Submitted by Stephanie Whalen, Academy Chair, English & Interdisciplinary Studies

After many months of working together through the online transition, we have learned a few things that will undoubtedly make us better teachers in all modalities. When asked what stands out the most, the additional ways faculty have found to communicate and connect with students stand out from the endless ways that faculty have adapted and improved online instruction.

Lessons Learned from the Online Teaching Transition

1. Greater emphasis on ways to connect with and offer support to students is critical.

We know that students need to have a sense of being welcomed and valued in their classes, and they also need to get to know their instructors and have some positive interactions to feel social connections. In general, students benefit from intellectual and social engagement in class, but the equity gaps for minoritized students, in particular, are exacerbated in the online environment and can be mitigated with an intentional effort to foster a sense of belonging.

  • Faculty need to provide opportunities for students to get to know them by sharing a bit about themselves and their background. The typical stories, illustrations, and examples that faculty would share in an on-campus course are important to deep learning in any course but are sometimes only shared in a traditional course. Faculty are finding ways to share these narrations throughout their distance learning courses to add the contextual meaning provided when they interact with students in their classrooms.
  • Establishing the tone of a safe and supportive space through early communications will encourage students to engage in the course and take opportunities to interact with their classmates and instructor. New ways of doing this asynchronously can be utilized to supplement in-class activities and enhance connectedness in traditional courses as they create more even participation for those who need more time to generate responses or are more comfortable responding offline.
  • Students will feel that faculty care about them as individuals when they are asked to share aspects of themselves that are part of their identities as well as their orientation to the discipline learners. This can be done through carefully crafted orientation activities in which faculty model the sharing and students are asked to share relevant information about their individual identities, experiences, and needs. Utilizing some of the activities developed for online teaching can be leveraged in traditional and blended instruction as they create more even participation for those who need more time to generate responses or are more comfortable responding without a live audience.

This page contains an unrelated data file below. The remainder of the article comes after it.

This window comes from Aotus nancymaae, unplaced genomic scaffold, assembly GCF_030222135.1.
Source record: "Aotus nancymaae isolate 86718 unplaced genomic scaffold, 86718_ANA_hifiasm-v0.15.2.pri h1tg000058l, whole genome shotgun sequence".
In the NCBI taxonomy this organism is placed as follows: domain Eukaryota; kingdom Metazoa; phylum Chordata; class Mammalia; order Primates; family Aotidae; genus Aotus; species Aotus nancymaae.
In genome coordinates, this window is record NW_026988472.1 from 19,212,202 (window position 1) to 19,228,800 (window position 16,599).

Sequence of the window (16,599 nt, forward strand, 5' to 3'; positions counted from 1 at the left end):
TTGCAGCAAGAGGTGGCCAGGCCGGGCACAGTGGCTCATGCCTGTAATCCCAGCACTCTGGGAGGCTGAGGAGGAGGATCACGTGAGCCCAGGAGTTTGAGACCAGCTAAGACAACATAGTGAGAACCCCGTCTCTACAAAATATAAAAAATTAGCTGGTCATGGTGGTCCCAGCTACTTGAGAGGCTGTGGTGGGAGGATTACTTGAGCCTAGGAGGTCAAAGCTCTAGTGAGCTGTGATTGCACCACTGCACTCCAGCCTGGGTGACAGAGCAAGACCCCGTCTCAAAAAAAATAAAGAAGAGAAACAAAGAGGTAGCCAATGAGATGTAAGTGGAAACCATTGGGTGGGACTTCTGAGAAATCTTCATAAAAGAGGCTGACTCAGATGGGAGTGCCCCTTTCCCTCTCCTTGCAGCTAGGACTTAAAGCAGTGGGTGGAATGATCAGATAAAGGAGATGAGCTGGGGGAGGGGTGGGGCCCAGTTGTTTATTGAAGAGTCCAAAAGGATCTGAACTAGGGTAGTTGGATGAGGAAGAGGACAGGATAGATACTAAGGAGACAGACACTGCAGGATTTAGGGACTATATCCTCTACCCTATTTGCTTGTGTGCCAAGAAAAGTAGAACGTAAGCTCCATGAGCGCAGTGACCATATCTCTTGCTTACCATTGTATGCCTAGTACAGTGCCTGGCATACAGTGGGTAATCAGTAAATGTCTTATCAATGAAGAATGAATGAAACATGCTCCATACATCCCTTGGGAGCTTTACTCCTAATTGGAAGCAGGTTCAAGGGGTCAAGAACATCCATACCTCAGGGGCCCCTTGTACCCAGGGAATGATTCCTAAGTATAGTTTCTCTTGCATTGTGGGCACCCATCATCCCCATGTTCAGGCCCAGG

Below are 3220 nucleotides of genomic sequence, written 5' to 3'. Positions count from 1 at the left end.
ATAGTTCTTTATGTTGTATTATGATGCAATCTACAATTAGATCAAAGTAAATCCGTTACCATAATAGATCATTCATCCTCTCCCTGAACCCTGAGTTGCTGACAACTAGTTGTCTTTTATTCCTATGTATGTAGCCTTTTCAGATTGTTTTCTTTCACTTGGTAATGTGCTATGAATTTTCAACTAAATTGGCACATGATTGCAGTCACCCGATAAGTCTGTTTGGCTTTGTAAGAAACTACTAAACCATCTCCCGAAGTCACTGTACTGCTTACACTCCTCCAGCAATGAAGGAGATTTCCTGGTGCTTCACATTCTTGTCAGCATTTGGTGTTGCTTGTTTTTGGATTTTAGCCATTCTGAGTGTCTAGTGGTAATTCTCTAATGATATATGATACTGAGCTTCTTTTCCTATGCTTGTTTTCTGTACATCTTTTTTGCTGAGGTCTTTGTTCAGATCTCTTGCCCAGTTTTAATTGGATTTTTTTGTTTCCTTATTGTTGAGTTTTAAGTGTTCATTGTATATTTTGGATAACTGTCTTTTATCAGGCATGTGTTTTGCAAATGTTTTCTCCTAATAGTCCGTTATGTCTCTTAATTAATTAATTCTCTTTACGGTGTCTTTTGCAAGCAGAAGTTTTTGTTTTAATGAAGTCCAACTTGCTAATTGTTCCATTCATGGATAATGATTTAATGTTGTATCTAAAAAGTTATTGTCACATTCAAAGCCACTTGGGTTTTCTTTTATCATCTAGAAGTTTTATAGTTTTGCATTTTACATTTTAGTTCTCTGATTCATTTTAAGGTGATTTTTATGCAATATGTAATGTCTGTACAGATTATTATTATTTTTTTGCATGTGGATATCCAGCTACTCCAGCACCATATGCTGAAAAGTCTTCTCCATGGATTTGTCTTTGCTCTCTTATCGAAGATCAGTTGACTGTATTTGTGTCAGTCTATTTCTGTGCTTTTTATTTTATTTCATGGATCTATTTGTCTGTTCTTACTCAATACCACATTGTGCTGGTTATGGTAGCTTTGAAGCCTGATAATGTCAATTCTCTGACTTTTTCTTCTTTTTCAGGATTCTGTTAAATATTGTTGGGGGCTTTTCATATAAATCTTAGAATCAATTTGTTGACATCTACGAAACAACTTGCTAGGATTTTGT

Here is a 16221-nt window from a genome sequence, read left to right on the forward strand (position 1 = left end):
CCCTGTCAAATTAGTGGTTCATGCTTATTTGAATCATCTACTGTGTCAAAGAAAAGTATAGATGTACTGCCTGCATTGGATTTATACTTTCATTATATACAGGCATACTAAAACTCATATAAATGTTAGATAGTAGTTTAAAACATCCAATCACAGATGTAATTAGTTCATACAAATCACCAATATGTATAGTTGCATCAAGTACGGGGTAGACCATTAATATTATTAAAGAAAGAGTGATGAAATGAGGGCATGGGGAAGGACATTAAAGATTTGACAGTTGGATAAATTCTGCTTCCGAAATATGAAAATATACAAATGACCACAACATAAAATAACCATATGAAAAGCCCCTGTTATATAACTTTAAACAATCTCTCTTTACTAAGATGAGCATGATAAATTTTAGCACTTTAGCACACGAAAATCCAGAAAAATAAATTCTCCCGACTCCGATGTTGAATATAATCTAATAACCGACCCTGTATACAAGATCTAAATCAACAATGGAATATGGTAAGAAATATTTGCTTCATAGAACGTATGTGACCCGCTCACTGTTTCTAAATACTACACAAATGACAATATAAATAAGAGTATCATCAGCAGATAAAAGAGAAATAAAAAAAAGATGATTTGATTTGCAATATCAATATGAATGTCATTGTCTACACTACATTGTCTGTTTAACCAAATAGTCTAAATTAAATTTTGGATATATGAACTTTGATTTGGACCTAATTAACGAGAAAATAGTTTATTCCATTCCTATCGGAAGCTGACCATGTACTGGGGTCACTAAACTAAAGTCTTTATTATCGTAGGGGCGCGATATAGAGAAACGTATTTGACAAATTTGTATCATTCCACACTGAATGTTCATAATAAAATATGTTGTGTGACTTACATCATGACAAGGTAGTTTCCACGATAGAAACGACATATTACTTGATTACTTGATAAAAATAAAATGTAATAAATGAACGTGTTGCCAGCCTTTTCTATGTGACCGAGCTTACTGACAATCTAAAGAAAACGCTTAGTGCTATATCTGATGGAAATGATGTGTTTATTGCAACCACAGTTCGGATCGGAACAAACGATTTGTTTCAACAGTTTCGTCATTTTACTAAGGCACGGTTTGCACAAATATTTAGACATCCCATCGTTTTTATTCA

2. Students need multiple, clear explanations of learning activities and assignments.

Students must need to understand the design of the learning experience, explicit instructions on how to engage in the process, and how what they are learning will apply to their learning. In online courses, students benefit when instructors frame the purpose of the learning experience, explain each step clearly, and share their interpretations.

  • A live and/or recorded video to explain learning activities and assignments helps students to understand in more depth, and recordings can be accessed on demand when students are actually doing the assignments. Providing recordings of assignment overviews is something many faculty will want to continue to provide when we are back on campus rather than relying on in-class instructions and coaching.
  • While teaching online, faculty have made efforts to provide additional detail, examples, and coaching for assignments to replace in-class guidance; these explicit instructions and tips can be used in traditional courses to support students who may need additional explanations to fully understand how to complete activities.
  • Faculty have found ways to share interpretations and take-aways from learning experiences that can be valuable for sharing in any modality as students can access and review these materials at any time as opposed to relying on what was provided during an on-campus class.

3. Our expanded use of instructional technology will benefit our teaching in all modalities.

Out of necessity for engaging students, faculty have embraced the use of ed tech for helping students interact with ideas, materials, and classmates, in more interactive ways.  This use of platforms that resemble the ways our students interact with media outside of school offer great possibilities for enhancing student engagement in all modalities.

  • An emphasis on alternate assessments that utilize multiple modalities has helped provide a variety of opportunities for students to demonstrate their learning in ways that suit more diverse ways of making meaning and sharing learning.
  • Increased use of tools has allowed us to identify, learn about, practice, and provide examples and support for the tools that have been most effective for faculty and students.
  • Faculty and Academy staff have learned so much in a short window of time that will make us better able to provide course shells that are more carefully designed, easier to navigate, and full of innovative and effective ways to help students engage with the material and demonstrate their learning. These shells can be adapted for use in any modality, meaning that our advancements in online learning are also our advancements in traditional course design.